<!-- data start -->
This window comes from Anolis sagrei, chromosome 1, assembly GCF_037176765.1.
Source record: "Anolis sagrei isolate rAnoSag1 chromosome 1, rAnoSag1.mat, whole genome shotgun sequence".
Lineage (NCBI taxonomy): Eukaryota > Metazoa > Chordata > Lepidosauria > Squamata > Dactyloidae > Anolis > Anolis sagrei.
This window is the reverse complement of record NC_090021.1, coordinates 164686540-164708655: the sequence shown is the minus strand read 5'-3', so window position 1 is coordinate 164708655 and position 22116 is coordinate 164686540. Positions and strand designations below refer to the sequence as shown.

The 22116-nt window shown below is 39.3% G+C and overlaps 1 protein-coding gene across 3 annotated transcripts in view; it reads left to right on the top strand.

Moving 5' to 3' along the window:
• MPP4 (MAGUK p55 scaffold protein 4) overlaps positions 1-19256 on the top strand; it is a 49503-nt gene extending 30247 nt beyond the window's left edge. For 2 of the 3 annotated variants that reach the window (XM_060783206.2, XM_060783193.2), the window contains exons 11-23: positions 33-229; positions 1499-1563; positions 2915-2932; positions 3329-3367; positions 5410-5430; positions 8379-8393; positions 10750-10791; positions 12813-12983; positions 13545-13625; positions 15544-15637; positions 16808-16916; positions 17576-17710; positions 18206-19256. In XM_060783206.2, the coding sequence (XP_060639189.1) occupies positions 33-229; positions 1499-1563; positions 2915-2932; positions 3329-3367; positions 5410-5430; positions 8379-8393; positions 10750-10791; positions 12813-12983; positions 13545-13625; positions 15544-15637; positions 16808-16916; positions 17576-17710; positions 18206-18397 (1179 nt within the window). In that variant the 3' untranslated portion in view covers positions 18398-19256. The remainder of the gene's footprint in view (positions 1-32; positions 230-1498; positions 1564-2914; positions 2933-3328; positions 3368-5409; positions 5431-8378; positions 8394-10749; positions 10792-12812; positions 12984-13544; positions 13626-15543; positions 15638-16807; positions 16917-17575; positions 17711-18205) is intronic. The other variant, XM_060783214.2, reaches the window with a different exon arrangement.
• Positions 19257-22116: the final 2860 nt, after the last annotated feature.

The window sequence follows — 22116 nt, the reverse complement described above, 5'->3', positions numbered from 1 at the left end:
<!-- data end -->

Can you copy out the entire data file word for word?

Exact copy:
This window comes from Anolis sagrei, chromosome 1, assembly GCF_037176765.1.
Source record: "Anolis sagrei isolate rAnoSag1 chromosome 1, rAnoSag1.mat, whole genome shotgun sequence".
Lineage (NCBI taxonomy): Eukaryota > Metazoa > Chordata > Lepidosauria > Squamata > Dactyloidae > Anolis > Anolis sagrei.
This window is the reverse complement of record NC_090021.1, coordinates 164686540-164708655: the sequence shown is the minus strand read 5'-3', so window position 1 is coordinate 164708655 and position 22116 is coordinate 164686540. Positions and strand designations below refer to the sequence as shown.

The 22116-nt window shown below is 39.3% G+C and overlaps 1 protein-coding gene across 3 annotated transcripts in view; it reads left to right on the top strand.

Moving 5' to 3' along the window:
• MPP4 (MAGUK p55 scaffold protein 4) overlaps positions 1-19256 on the top strand; it is a 49503-nt gene extending 30247 nt beyond the window's left edge. For 2 of the 3 annotated variants that reach the window (XM_060783206.2, XM_060783193.2), the window contains exons 11-23: positions 33-229; positions 1499-1563; positions 2915-2932; positions 3329-3367; positions 5410-5430; positions 8379-8393; positions 10750-10791; positions 12813-12983; positions 13545-13625; positions 15544-15637; positions 16808-16916; positions 17576-17710; positions 18206-19256. In XM_060783206.2, the coding sequence (XP_060639189.1) occupies positions 33-229; positions 1499-1563; positions 2915-2932; positions 3329-3367; positions 5410-5430; positions 8379-8393; positions 10750-10791; positions 12813-12983; positions 13545-13625; positions 15544-15637; positions 16808-16916; positions 17576-17710; positions 18206-18397 (1179 nt within the window). In that variant the 3' untranslated portion in view covers positions 18398-19256. The remainder of the gene's footprint in view (positions 1-32; positions 230-1498; positions 1564-2914; positions 2933-3328; positions 3368-5409; positions 5431-8378; positions 8394-10749; positions 10792-12812; positions 12984-13544; positions 13626-15543; positions 15638-16807; positions 16917-17575; positions 17711-18205) is intronic. The other variant, XM_060783214.2, reaches the window with a different exon arrangement.
• Positions 19257-22116: the final 2860 nt, after the last annotated feature.

The window sequence follows — 22116 nt, the reverse complement described above, 5'->3', positions numbered from 1 at the left end: